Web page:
You could even make double the PG crumbs to sprinkle over anything that requires extra crunch such as soup, pasta or salad.

Alice Zaslavsky blitzes parsley, garlic, lemon zest and juice, oil and salt to make PG paste. Photograph: Eugene Hyland/The Guardian

I’ve served the eggplant parm with some crusty bread for mopping up the sauce, but you could just serve it as is, with a fork and spoon.

Serves 6

1 brown onion, diced
60ml extra-virgin olive oil (¼ cup)
, plus extra for drizzling
1 tbsp salt flakes
3-4 medium eggplants
3-4 garlic cloves
, minced
2 x 400g tins whole peeled cherry tomatoes
1 tbsp red wine vinegar
Chopped parsley and crusty bread
, to serve (optional)

To make the stuffing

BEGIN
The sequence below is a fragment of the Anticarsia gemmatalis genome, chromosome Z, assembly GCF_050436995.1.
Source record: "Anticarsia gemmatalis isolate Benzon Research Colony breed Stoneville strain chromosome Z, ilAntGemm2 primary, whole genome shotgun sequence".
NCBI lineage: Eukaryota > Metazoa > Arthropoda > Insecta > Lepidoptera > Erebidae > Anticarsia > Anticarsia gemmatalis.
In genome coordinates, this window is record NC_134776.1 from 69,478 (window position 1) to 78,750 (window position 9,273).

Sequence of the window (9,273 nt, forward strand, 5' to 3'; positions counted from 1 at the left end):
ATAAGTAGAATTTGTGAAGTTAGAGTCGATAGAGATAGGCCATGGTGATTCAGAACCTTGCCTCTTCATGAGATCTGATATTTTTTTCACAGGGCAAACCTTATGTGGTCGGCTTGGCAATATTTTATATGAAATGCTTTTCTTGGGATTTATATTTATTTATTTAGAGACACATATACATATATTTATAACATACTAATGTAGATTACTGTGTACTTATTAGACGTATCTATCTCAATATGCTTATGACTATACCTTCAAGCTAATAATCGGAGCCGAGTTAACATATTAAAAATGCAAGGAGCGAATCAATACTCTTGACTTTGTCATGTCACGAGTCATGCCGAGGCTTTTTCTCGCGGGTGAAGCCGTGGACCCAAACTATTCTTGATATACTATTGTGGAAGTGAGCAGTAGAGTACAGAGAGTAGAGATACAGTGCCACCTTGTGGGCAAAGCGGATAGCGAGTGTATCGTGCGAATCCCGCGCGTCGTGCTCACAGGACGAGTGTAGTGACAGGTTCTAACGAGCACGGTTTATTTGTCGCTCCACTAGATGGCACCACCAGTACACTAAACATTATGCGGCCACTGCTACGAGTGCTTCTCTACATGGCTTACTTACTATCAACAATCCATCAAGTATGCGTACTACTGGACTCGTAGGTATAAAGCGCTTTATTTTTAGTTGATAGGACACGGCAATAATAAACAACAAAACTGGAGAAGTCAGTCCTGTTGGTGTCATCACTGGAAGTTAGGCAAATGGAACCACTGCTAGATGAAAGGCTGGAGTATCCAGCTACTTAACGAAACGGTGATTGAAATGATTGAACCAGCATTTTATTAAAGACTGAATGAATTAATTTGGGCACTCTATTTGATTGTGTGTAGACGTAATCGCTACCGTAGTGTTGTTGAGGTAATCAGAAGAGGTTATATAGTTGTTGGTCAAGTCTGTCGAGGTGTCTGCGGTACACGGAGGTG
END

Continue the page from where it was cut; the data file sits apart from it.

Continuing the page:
½ cup panko crumbs
1½ cups shredded mozzarella, plus one extra handful for sprinkling
2 tbsp parsley
, roughly chopped

PG (parsley and garlic) paste
50g parsley
(½ bunch), leaves and stalks roughly chopped
4-5 garlic cloves
Zest and juice of ½ lemon
125ml extra-virgin olive oil
(½ cup)
½ tsp salt flakes

PG crumbs
65g PG paste (¼ cup)
50g panko breadcrumbs (1 cup)
50g butter
1 tbsp extra-virgin olive oil

Pop the onion and the olive oil on to a deep baking tray or dish and then into a cold oven. Set the temperature to 200C/180C fan, so the onions cook while the oven heats up.

Let the onions cook while the oven heats up. Photograph: Eugene Hyland/The Guardian
Nightshade sweats: sprinkle the halved, criss-crossed eggplants with salt and leave in a bowl. Photograph: Eugene Hyland/The Guardian

While the onions are cooking, halve the eggplants lengthways and slice the flesh in a deep criss-cross pattern, taking care not to slice through the skin. Liberally sprinkle the exposed faces with salt flakes and gently rub in the salt. Leave the eggplants in a bowl to sweat.